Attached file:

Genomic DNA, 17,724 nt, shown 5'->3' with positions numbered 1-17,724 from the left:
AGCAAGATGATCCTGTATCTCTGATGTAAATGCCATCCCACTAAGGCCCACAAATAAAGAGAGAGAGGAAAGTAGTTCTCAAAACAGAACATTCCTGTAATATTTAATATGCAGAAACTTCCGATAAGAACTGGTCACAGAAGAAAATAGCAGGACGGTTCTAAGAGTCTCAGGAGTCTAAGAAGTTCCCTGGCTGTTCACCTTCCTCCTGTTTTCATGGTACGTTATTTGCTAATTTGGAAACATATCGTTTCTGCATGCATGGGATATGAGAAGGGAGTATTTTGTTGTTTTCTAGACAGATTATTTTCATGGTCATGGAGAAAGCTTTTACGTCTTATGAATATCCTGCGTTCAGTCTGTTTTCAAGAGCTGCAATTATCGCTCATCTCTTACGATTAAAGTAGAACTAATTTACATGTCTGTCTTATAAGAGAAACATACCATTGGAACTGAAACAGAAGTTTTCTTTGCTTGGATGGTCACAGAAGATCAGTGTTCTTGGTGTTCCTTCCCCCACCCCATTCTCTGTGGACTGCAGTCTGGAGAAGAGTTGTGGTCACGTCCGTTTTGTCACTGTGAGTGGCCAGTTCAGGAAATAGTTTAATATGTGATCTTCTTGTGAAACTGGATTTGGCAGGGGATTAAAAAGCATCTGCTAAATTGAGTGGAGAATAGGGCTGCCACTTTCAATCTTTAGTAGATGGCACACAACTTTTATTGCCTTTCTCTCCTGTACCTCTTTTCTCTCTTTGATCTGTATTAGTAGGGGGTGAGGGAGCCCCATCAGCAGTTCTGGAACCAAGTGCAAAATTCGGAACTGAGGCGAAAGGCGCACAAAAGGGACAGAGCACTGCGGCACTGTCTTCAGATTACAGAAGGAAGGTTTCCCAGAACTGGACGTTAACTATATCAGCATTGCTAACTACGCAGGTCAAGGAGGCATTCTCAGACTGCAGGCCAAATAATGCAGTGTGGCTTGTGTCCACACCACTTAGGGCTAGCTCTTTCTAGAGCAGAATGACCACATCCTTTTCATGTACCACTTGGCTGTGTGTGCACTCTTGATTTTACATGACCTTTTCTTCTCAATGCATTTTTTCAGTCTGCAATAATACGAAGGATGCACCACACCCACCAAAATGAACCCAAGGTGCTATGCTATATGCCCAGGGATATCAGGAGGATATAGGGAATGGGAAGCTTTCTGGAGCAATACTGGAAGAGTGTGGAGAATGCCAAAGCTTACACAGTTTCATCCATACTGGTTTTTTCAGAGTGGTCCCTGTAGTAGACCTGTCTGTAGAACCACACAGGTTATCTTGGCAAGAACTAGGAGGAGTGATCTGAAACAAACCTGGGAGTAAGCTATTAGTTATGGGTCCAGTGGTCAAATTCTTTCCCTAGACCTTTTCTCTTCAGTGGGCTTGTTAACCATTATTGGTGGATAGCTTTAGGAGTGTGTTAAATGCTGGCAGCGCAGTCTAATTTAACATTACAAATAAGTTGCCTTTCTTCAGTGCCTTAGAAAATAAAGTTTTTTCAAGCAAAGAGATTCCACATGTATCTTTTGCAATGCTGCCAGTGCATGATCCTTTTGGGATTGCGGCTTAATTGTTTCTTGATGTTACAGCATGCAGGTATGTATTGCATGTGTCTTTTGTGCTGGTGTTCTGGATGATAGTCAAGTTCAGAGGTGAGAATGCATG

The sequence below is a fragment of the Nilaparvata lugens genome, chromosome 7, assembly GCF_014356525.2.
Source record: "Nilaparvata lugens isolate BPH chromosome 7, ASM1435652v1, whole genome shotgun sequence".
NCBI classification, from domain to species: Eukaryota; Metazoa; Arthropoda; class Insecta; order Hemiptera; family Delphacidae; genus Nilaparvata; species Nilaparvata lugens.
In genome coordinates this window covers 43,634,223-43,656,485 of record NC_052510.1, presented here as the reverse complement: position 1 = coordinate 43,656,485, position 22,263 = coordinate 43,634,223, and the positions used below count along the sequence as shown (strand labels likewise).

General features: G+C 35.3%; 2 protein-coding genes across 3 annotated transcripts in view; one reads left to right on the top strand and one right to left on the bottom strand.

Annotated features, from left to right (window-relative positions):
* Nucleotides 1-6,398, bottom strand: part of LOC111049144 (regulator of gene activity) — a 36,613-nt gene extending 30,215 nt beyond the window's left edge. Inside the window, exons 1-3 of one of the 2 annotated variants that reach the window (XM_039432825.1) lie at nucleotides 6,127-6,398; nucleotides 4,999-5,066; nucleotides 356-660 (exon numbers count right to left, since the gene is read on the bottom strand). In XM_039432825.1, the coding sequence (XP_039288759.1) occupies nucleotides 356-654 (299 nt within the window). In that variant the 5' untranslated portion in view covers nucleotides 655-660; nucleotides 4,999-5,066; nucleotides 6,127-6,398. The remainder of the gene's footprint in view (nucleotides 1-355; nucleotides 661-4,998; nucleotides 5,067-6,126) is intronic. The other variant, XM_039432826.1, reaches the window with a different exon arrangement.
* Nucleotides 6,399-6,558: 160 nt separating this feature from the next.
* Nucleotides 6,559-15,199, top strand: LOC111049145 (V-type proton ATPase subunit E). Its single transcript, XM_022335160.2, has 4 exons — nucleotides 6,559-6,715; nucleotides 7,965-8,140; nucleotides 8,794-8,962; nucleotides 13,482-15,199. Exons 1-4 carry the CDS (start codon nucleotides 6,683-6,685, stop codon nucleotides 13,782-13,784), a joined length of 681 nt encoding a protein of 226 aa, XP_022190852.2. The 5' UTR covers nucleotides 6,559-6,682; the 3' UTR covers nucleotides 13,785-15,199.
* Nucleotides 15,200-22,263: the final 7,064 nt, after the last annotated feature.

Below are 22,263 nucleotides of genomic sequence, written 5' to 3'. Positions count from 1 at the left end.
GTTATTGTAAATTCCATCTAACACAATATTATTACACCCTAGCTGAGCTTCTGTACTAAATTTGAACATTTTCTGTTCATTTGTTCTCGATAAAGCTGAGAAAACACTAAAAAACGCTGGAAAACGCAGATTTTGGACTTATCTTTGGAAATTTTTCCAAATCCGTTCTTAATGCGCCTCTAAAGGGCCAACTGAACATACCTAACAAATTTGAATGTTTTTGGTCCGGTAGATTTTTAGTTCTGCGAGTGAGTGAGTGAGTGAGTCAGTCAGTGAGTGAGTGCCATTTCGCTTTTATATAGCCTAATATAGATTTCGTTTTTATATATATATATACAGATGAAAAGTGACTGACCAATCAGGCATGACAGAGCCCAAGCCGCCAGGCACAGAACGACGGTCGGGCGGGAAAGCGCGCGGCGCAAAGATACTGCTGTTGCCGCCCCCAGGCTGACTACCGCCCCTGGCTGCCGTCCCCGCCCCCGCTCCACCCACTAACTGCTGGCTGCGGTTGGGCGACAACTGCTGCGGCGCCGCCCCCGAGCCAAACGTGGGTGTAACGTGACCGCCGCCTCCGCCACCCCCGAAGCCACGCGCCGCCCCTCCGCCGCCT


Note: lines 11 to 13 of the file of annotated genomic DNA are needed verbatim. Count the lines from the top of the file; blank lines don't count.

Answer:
* Nucleotides 6,559-15,199, top strand: LOC111049145 (V-type proton ATPase subunit E). Its single transcript, XM_022335160.2, has 4 exons — nucleotides 6,559-6,715; nucleotides 7,965-8,140; nucleotides 8,794-8,962; nucleotides 13,482-15,199. Exons 1-4 carry the CDS (start codon nucleotides 6,683-6,685, stop codon nucleotides 13,782-13,784), a joined length of 681 nt encoding a protein of 226 aa, XP_022190852.2. The 5' UTR covers nucleotides 6,559-6,682; the 3' UTR covers nucleotides 13,785-15,199.
* Nucleotides 15,200-22,263: the final 7,064 nt, after the last annotated feature.

Below are 22,263 nucleotides of genomic sequence, written 5' to 3'. Positions count from 1 at the left end.